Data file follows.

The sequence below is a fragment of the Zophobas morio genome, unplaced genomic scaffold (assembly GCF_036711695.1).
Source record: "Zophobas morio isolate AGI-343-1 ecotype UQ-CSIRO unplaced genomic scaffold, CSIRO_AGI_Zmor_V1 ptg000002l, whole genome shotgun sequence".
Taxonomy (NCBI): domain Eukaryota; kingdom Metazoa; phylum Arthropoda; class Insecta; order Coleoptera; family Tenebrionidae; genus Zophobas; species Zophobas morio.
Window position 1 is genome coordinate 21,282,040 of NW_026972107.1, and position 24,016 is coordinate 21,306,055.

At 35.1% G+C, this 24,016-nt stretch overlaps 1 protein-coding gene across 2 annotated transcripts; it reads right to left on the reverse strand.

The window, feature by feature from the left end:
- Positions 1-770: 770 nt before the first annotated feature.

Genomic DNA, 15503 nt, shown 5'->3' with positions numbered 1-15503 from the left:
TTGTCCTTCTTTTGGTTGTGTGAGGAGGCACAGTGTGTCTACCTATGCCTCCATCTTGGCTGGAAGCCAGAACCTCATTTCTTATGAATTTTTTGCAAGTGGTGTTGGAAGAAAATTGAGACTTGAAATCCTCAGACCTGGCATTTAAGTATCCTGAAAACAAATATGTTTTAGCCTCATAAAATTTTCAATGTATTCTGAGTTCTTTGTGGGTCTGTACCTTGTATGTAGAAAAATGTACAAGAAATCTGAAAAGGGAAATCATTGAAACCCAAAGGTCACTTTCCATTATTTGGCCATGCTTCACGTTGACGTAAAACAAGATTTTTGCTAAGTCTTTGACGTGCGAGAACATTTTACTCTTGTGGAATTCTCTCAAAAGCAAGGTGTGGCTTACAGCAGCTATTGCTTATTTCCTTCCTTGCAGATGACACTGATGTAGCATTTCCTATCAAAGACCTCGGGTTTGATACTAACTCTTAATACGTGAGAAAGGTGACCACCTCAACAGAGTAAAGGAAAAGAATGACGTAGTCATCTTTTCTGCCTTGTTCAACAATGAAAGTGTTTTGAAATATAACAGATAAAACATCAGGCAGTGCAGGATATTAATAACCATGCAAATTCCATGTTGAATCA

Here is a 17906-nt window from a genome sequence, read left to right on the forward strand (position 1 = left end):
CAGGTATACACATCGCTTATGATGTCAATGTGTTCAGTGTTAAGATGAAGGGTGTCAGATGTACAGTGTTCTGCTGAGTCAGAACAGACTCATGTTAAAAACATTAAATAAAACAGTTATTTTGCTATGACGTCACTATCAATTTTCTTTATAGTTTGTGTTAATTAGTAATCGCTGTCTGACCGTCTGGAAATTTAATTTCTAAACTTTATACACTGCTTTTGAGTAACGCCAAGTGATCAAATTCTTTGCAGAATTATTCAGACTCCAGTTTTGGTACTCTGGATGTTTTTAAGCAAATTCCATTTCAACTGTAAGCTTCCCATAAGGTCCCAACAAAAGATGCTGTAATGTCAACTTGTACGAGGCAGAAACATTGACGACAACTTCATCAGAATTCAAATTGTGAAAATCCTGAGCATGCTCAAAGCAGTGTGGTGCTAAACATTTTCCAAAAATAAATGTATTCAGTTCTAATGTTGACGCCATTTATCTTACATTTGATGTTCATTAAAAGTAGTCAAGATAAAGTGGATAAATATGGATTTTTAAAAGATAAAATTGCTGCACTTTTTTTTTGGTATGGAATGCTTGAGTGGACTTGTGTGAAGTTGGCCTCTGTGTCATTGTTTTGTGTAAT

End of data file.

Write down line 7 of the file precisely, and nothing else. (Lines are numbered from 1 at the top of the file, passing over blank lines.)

- Positions 1-770: 770 nt before the first annotated feature.